Insert motto here

July 25, 2002

I’ll be at Otakon this weekend, so no new updates for a few days. I have made progress, of a sort, on Out of Space, so perhaps there’ll be something new on the projects page after I return. #

Learning from video games

An article at IBM DeveloperWorks suggests that productivity software could learn from video games about usability, such as reasonable defaults and stability. (Mental exercise for those of you who’ve played console games at some point: How often did your game crash? Thinking back, I can only remember one possibility. Compare with your personal computer.)

A video game that’s hard to use and crashes a lot will end up forgotten in the bargain bin (along with others deemed merely “too old”). Productivity software (word processors, spreadsheets, etc.) exhibit network effects and are influenced by corporate purchasing decisions. That leads to a world where the performance of the most popular software determines the baseline expectations, which is unfortunate as the most popular software is made by Microsoft and their history regarding stability and usability is more prominent in marketing than in actual software. #

Just because

Two incredibly minor usage points have been bugging me lately.

One is a complaint: Stop saying “different than”! You’re not going to just because I said so—I say it myself sometimes—but at least consider the alternatives. The phrase is “different from”, as in, “His language was different from what I expected.” Saying, “His language was different than I expected,” is bizarre and unnatural.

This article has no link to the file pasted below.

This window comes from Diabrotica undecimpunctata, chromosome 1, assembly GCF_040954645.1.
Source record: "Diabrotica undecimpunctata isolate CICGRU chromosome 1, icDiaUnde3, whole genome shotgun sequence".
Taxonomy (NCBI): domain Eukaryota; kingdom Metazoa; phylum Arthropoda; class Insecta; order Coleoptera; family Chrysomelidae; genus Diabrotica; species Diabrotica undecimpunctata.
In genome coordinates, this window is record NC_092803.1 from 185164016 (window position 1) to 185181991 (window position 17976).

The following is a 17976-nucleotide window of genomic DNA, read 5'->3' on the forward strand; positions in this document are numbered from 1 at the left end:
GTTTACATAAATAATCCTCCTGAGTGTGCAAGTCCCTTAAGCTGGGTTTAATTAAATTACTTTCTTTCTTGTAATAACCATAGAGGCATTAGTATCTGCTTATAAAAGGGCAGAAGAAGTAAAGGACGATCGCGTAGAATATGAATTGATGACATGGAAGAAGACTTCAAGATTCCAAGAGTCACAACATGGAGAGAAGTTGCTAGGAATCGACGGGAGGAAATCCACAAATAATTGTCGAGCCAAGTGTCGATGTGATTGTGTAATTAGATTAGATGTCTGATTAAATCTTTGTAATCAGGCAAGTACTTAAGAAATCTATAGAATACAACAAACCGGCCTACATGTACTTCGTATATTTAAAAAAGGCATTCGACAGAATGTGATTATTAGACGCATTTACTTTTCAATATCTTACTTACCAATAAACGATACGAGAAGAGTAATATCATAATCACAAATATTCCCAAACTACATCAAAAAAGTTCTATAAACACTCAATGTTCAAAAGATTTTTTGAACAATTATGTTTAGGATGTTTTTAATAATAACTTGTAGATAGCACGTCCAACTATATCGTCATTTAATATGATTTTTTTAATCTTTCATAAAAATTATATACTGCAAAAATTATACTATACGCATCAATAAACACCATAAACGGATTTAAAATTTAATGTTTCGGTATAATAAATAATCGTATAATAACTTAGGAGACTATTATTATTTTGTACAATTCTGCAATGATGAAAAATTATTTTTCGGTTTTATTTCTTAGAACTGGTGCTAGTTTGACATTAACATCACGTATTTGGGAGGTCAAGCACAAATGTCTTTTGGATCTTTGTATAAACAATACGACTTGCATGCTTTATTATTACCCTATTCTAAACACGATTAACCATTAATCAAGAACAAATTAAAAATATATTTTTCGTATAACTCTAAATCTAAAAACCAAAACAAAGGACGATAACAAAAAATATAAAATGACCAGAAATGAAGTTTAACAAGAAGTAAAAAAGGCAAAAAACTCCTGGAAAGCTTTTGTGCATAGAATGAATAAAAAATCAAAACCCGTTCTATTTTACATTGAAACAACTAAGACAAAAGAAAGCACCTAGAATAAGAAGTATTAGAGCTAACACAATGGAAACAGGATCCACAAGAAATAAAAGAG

The phrase “more different than” is still acceptable, as it falls under the general pattern of “bigger than”, “louder than”, and “more pedantic than”. Thus: “He said it would be different, but it was more different than I thought possible,” is fine.

Now, the British apparently say “different to”, which is the same construction as “similar to”. That makes a kind of sense, but consider that “similar” and “different” are opposites and “to” and “from” are also opposites. Thus, “similar to” and “different from”.

The other point is a question: can you start a sentence with “just because”? Obviously yes, I hear people do it all the time, I do it myself, but something about it seems incorrect.

Now, using “just because” in the middle of a sentence is fine. I did it myself in the third sentence of this post. (Note the possible ambiguity: Did I mean “you won’t as a result of me saying so” or “me saying so is not enough to make you”?) Moving the clause to the start of the sentence is what makes it sound odd to me.

Say you have a sentence such as, “Just because you’re a judge doesn’t mean you’re always right.” Is that better as “You aren’t always right just because your a judge”? How about “Just being a judge doesn’t mean you’re always right”? Both those alternatives seem better to me, but I can’t put my finger on why.

These things fall into the realm of style, not grammar, so feel free to ignore my opinion. Just because my opinion is different than yours doesn’t make me right. #

(That last sentence looks so wrong to me….)